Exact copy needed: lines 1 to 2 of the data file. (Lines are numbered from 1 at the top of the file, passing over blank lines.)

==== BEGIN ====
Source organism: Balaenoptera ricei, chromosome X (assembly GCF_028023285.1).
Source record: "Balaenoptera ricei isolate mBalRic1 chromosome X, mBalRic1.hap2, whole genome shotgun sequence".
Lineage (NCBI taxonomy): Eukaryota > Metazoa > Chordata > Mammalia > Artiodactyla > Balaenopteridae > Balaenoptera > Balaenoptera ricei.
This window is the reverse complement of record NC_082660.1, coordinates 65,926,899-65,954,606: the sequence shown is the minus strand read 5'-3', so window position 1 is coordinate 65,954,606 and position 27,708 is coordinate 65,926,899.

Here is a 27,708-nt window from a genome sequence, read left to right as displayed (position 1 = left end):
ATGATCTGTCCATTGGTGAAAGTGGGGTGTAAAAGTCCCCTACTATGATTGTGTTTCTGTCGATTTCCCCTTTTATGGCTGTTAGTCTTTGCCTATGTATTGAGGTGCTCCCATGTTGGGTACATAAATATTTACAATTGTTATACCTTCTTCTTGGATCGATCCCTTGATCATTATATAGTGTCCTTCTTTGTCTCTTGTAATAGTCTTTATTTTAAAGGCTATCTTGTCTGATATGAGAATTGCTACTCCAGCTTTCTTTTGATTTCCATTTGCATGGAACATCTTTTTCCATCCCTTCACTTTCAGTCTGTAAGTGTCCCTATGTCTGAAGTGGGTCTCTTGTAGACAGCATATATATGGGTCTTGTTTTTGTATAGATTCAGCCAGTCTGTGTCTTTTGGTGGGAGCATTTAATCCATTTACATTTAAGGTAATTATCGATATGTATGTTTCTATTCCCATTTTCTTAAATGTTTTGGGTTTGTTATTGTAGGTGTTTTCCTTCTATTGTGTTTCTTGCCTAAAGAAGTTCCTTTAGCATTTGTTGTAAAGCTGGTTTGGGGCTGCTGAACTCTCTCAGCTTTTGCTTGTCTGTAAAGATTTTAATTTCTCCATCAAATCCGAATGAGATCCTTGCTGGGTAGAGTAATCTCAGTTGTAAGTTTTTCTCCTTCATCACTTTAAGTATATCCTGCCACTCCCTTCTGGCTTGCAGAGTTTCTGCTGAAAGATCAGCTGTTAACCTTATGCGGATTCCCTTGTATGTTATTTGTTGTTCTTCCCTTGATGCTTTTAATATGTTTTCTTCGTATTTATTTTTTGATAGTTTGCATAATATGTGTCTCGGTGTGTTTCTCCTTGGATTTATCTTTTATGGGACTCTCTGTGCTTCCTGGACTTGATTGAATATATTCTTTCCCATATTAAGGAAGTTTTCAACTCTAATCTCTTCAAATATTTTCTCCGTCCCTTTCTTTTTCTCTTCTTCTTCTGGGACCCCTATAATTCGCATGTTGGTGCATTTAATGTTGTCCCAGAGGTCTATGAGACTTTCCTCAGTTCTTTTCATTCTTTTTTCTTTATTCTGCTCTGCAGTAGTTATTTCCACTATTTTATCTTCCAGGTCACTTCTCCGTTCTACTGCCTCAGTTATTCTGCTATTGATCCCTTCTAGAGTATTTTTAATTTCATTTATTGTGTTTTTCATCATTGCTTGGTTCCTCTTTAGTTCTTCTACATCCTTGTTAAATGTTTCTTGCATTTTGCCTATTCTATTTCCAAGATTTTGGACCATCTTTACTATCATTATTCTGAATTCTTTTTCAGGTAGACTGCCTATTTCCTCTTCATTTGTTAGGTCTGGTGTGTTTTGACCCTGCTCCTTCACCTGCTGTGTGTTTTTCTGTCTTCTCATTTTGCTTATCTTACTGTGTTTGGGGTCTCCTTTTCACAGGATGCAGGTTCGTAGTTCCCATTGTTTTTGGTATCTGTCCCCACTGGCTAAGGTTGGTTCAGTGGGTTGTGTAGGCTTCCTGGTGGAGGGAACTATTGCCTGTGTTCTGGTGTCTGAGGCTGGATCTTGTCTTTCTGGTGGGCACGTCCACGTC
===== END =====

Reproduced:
Source organism: Balaenoptera ricei, chromosome X (assembly GCF_028023285.1).
Source record: "Balaenoptera ricei isolate mBalRic1 chromosome X, mBalRic1.hap2, whole genome shotgun sequence".